Fatal Cases – Increased Awards

In the case of Bellingham & Others v James Todd, Lord Woolman issued his Opinion on 5 May 2011 (2011 CS0H 74).

The late Paul Bellingham was riding a motorcycle when he died in an accident on 25 July 2008.  He was 40 years old at the time.  His family sued another vehicle driver.

One of the heads of claim related to the Damages (Scotland) Act 1976 Section 1(4) generally referred to as a “loss of society” award.  This award is to compensate the relevant relative for the distress and anxiety, grief and sorrow and the loss of non-patrimonial benefit as might have been derived from the deceased’s society and guidance, if the deceased had not died.

There were competing submissions in respect of the loss of society valuations, primarily as a result of differences between loss of society awards made by Juries on the one hand and Judges on the other.  Perhaps, not surprisingly, the Pursuers made submissions based on recent Jury awards.

Lord Woolman reviewed the awards made by Judges and Juries over the last ten years and in considering the variation between judicial and Jury awards, he drew five propositions from Court decisions which had considered the issue, namely:-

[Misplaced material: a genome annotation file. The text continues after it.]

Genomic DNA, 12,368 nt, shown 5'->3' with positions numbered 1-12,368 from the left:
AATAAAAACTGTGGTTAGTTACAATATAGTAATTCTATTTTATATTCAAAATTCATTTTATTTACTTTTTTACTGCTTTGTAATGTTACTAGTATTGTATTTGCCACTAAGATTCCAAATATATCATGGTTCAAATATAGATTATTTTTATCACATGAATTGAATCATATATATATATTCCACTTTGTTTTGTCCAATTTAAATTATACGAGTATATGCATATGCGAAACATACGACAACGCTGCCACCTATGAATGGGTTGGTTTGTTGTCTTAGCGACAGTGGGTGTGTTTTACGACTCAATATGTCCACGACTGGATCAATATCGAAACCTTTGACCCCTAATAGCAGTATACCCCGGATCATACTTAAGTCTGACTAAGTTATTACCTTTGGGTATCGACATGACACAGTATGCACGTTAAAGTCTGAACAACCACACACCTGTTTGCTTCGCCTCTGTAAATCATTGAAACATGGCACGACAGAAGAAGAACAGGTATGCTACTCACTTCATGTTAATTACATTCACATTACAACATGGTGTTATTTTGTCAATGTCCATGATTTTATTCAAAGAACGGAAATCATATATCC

1. The assessment of damages is essentially a Jury question.
  2. The reason for that is because such awards should reflect the expectations of society.
  3. The Court is therefore encouraged to look for guidance to Jury decisions.
  4. Reliance can be placed on a consistent pattern of Jury awards.
  5. Caution should be exercised before (a) reliance is placed on only one Jury award or (b) equalising awards in respect of different classes of relative.

Taking these propositions and factors relevant to this particular case, he then set out loss of society valuations generally higher than those awarded by Judges in the past and on the basis of “an established hierarchy of awards”.  Accordingly, a surviving spouse would usually receive a greater sum than surviving parents or children of the deceased.

The awards were therefore:-

  • The widow – £50,000
  • A son and daughter (ages not stated but said to be very young) – £25,000 each
  • A son aged 25 from an earlier relationship – £15,000
  • The deceased’s father and mother – £15,000 each
  • The deceased’s brother – £10,000

In light of this decision, it is clearly important that Insurers revise their estimates for the loss of society claims in fatal cases.

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